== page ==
Experts opine that the decisions taken by policymakers will play a key role in the long-term growth of the global economy and in ensuring financial stability.

Mohamed A. El-Erian

Mohamed A. El-Erian, president at Queens’ College, Cambridge University, shared his article on how the global economy is heading towards stagflation. The global economy was recovering slowly from the coronavirus pandemic but a surge in Delta-variant related cases in the US and China has slowed down the growth. Spending in several sectors including leisure and transportation has declined, while worker shortage is growing in advanced economies leading to higher and persistent inflation.

The higher inflation rates are putting pressure on central banks to scale back stimulus measures and structural policies that are needed to boost productivity and ensure long-term economic growth. Some experts believe the stagflationary trends will disappear once Delta variant-related cases and supply chain disruptions subside. Others, however, believe that the stagflationary trends will intensify as stimulus packages and unemployment benefits expire.

El-Erian opined that either scenario may not persist in the future and called for cooperation among national and international financial entities to strengthen regulation measures that will ease the inflationary pressures and ensure financial stability. The stagflationary trends indicate the need for comprehensive economic policy measures, he added.

Christophe Barraud

Christophe Barraud, chief economist at financial services firm Market Securities, shared an article on how European Central Bank (ECB) policymakers are expecting inflation to rise above projected levels signalling the need to end the €180tn ($2.16tn) Pandemic Emergency Purchase Programme. The ECB plans to take a decision on the bond purchases in December projecting an inflation rate to ease in 2022-23.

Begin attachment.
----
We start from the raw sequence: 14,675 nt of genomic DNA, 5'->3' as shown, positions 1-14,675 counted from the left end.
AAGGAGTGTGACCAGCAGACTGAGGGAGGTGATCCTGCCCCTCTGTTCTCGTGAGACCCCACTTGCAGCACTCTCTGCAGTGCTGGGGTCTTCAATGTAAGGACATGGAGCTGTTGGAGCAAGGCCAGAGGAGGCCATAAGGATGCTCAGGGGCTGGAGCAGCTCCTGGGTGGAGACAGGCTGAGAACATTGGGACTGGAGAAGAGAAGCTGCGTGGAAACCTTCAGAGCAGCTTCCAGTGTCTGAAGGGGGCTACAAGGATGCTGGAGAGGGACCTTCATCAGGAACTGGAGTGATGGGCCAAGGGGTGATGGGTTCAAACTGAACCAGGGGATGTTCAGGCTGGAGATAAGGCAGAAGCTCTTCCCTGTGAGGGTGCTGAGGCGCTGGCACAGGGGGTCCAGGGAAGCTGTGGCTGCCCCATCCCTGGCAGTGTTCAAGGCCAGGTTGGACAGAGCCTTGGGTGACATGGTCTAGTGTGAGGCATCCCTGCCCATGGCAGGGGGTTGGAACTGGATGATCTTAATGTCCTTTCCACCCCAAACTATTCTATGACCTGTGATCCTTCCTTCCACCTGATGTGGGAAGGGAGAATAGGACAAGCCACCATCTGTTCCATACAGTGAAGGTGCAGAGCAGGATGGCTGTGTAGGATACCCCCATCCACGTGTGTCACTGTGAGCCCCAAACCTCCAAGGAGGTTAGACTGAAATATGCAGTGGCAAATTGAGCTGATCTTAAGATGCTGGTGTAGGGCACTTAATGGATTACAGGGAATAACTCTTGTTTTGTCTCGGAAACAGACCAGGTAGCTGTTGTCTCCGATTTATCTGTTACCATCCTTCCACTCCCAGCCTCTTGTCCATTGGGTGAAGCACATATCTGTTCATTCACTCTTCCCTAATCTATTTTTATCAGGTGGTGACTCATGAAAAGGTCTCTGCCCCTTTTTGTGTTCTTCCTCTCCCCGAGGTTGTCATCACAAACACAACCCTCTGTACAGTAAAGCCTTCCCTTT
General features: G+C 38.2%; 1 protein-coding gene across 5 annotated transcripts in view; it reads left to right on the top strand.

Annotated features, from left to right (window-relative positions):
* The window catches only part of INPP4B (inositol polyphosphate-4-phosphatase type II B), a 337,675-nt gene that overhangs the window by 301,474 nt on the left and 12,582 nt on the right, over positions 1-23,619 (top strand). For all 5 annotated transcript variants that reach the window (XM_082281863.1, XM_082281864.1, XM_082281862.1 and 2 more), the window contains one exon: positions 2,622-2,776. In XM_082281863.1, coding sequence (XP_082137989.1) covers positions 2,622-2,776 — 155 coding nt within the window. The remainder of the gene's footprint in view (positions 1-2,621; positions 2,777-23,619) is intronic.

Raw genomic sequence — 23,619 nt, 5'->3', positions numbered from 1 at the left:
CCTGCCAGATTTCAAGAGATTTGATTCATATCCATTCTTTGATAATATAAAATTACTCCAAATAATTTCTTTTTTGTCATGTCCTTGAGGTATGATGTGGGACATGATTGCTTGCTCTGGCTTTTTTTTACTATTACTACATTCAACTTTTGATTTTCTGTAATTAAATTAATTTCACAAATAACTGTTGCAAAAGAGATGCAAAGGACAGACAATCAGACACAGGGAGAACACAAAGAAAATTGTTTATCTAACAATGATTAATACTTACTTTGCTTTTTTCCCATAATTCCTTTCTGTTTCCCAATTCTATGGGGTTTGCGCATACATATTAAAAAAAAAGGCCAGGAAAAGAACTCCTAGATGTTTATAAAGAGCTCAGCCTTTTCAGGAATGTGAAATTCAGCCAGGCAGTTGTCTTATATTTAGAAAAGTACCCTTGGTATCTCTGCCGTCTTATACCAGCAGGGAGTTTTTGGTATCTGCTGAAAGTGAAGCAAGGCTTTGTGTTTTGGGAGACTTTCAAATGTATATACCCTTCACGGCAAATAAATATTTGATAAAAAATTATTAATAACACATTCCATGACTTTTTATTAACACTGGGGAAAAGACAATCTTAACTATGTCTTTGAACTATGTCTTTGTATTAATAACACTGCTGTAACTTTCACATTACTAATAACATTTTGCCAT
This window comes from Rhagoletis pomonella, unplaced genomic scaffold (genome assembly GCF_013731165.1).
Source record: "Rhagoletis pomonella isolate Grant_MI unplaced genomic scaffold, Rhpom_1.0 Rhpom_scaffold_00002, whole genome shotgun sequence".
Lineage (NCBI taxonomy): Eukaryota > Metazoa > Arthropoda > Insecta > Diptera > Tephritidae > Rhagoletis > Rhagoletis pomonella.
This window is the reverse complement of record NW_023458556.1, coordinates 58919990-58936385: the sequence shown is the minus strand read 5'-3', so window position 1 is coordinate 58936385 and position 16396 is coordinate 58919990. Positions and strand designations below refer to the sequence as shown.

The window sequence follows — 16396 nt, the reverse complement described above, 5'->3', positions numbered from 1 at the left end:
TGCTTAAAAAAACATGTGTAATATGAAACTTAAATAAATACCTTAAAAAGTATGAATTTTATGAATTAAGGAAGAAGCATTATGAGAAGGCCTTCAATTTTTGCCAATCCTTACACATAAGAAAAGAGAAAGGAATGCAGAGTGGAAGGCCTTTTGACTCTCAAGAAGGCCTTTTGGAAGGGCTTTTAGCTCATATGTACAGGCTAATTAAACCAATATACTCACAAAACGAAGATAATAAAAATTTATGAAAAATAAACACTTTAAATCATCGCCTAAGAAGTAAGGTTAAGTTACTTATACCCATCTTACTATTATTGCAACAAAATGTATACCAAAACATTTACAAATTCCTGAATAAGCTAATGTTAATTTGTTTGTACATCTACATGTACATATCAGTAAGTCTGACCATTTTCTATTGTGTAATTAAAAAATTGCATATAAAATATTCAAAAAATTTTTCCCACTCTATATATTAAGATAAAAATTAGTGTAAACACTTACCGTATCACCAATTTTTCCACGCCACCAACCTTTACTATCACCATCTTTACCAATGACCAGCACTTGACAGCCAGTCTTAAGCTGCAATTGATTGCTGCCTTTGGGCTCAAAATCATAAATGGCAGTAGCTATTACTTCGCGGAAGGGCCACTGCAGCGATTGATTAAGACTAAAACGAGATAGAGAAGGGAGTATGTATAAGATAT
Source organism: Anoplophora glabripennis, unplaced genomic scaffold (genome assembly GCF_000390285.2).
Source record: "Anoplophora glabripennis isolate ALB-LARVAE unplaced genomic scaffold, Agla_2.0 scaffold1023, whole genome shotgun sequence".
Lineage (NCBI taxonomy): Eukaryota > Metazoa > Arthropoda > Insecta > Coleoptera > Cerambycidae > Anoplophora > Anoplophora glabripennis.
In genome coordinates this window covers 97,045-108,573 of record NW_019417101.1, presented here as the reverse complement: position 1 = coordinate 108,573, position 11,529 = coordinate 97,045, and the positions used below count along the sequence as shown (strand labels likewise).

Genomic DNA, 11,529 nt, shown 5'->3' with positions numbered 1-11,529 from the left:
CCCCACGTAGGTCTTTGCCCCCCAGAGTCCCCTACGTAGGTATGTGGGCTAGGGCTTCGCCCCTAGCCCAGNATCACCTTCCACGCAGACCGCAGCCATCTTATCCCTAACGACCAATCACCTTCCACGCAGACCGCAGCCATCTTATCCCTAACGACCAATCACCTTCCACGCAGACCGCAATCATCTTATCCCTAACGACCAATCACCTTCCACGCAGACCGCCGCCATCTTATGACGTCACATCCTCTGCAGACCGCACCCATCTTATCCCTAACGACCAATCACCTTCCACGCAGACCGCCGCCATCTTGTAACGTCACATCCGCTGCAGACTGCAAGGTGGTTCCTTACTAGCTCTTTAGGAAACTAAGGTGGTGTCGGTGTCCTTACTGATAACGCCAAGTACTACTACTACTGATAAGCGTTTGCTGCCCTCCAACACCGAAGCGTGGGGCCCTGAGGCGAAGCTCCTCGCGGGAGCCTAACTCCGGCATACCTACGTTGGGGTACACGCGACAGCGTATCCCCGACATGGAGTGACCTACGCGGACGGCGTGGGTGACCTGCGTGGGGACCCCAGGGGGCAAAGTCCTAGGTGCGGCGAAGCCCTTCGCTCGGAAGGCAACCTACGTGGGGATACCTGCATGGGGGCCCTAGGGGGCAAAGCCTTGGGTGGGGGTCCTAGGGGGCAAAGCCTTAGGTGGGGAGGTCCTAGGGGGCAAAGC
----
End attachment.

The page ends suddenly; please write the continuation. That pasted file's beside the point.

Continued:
Policymakers at the ECB, however, opine that the inflation rate predicted by the ECB at 2.2% this year, 1.7% in 2022 and 1.5% in 2023 are too low. Inflation may exceed 2% next year against the ECB policy that has estimated inflation to undershoot the target. Supply chain bottlenecks, staff shortages and a steady influx of cash into the economy from private savings and stimulus programmes were contributing to the rise in inflation.

The ECB, however, expects the supply chain bottlenecks to ease next year and commodity prices to decline leading to a fall in inflation rate after the current temporary rise. Experts, however, opine that inflation is not completely transitory as predicted by the ECB and only a small number of transitory factors will be needed for inflation to remain above predicted levels.


John Appleby

John Appleby, chief economist at Nuffield Trust, an independent health think tank, shared an article on how the national insurance hike proposed by the government will impact the National Health Service (NHS) and care workers with a tax bill of £900m ($1,232m). The UK government announced last week that contributions to national insurance will increase by 1.25 percentage points to deal with the NHS backlog and pay for social care programmes.

The tax hike, however, is expected to increase the burden on healthcare workers and their families, according to the article. Health and social care workers will need to pay 12% of the £7.4bn ($10.12bn) planned to be raised through the tax hike, while the remaining £900m ($1,232m) will be paid by nurses and other health care workers.

NHS workers will have to pay £315 ($431) more in taxes annually due to the tax hike. Healthcare workers are already facing financial pressures due to the rise in consumer prices and cuts in benefits programmes. Experts have opined that the tax hike should be reassessed as it will disproportionately impact low and middle income groups.